Since the 1980s, economic success in Asia has often relied on foreign investment, at least initially. Last week, President Duterte took a decisive step toward that direction. Why has the change taken so long? And why is the devil in the details?
In the third quarter, the Philippine economy grew 6.9%, which made it Asia’s second fastest-growing economy after Vietnam. But unlike Vietnam, which has reaped many benefits of foreign direct investment (FDI), the Philippines has not.
Again and again, former President Benigno Aquino III acknowledged the need to boost FDI during his reign. Yet, the main challenge to attract FDI has been the 60/40 foreign ownership law, which Aquino neglected to confront between 2010 and 2016.
On November 21, President Duterte ordered the National Economic Development Authority (NEDA) to take “immediate steps” to lift or ease restrictions on foreign direct investment (FDI) in the Philippines to foster economic growth.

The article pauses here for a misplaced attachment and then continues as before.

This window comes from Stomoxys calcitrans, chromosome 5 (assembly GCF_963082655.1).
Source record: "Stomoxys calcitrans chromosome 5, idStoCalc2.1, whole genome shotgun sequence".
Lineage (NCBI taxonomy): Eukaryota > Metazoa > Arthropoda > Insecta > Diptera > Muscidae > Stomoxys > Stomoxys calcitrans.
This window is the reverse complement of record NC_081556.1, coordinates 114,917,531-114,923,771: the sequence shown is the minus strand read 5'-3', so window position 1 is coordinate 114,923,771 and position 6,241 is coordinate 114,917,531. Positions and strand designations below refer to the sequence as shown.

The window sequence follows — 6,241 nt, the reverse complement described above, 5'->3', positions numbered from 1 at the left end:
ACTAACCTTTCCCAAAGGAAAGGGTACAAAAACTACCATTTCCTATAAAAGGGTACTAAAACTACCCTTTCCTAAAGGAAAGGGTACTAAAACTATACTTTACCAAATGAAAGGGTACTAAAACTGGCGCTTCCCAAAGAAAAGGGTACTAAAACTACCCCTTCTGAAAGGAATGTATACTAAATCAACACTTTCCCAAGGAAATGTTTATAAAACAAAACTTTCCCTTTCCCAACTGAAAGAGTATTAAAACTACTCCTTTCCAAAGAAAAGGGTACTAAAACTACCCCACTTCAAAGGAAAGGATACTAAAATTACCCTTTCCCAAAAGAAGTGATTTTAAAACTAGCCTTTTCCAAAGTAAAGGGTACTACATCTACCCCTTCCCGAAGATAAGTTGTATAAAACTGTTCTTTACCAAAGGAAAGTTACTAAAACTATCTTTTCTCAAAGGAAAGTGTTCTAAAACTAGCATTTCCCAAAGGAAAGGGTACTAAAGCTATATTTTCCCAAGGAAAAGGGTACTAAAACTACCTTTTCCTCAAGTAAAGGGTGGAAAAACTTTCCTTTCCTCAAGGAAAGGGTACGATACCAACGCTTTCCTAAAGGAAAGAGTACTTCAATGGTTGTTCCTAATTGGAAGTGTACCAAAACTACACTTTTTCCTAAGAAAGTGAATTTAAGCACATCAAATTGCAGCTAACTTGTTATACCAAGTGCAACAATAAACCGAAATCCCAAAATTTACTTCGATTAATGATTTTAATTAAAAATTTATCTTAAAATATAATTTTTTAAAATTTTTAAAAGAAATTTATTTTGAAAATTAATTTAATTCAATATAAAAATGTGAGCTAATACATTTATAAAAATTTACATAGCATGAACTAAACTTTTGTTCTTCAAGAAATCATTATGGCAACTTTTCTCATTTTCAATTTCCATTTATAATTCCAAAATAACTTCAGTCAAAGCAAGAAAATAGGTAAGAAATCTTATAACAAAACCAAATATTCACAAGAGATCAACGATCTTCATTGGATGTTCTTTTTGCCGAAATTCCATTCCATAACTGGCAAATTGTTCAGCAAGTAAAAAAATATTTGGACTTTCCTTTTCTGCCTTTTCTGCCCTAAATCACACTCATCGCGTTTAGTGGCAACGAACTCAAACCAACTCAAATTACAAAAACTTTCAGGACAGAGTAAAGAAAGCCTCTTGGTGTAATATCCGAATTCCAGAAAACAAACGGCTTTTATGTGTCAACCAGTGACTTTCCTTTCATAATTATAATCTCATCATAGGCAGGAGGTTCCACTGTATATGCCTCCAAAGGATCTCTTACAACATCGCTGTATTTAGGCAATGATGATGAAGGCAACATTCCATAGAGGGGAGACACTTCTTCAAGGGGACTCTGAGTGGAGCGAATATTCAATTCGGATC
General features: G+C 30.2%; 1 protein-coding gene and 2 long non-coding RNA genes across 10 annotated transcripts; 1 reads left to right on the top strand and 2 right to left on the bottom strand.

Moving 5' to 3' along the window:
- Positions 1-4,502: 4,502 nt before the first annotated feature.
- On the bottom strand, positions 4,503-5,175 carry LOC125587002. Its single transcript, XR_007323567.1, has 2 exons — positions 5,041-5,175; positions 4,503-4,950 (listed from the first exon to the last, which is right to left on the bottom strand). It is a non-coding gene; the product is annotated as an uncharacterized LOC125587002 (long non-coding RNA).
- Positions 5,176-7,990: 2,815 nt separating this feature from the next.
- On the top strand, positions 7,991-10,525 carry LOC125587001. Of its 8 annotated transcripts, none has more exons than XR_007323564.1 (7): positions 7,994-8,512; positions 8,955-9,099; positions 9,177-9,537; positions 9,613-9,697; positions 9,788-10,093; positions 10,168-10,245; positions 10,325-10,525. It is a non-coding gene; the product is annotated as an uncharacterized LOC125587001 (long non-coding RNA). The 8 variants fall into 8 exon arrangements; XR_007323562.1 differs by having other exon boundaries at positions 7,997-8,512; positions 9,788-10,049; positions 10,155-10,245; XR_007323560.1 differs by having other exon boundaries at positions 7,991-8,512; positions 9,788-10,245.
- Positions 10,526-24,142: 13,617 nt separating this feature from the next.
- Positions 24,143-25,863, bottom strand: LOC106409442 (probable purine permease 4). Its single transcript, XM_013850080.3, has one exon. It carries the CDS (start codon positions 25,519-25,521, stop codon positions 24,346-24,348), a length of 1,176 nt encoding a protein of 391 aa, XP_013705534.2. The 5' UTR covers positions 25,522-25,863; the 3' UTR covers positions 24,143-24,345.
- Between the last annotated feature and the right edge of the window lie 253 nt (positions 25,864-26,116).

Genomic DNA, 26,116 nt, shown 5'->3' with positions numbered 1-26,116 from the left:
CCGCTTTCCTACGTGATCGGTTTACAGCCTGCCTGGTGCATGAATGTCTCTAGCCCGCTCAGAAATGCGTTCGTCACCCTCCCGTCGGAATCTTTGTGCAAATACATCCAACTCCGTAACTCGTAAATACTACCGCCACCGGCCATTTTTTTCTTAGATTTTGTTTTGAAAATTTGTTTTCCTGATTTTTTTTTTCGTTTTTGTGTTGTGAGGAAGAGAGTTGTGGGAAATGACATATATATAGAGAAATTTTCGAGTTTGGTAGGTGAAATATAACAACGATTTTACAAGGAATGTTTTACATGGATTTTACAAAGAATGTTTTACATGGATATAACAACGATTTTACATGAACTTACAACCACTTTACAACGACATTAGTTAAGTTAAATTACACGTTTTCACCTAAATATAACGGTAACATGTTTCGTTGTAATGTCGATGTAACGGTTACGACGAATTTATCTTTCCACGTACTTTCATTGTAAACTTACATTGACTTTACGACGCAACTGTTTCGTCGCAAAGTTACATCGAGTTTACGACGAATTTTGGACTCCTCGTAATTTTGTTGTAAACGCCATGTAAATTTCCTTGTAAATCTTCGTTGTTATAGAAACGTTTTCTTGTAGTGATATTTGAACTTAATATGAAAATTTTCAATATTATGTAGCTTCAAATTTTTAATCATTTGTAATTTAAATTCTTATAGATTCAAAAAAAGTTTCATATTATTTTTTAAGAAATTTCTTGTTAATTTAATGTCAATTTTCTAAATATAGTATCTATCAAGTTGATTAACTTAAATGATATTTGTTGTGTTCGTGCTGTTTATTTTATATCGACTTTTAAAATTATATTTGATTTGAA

With this directive, the foreign investment negative list is expected to be cut by half. The goal is to “raise the Philippines’ competitiveness, and to foster higher economic growth in the Association of Southeast Asian Nations (ASEAN) region and beyond.”
As I have argued for years – on the basis of my work in competitiveness, innovation and FDI in several continents – a change is desperately needed in the Philippines. And it is about three decades late.
About the Author
Dr. Dan Steinbock is Guest Fellow of Shanghai Institutes for International Studies (SIIS), see http://en.siis.org.cn/. The commentary is part of his SIIS project “China in the Era of Economic Uncertainty and Geopolitical Risk”. For his global advisory activities and other affiliations in the US and Europe, see http://www.differencegroup.net/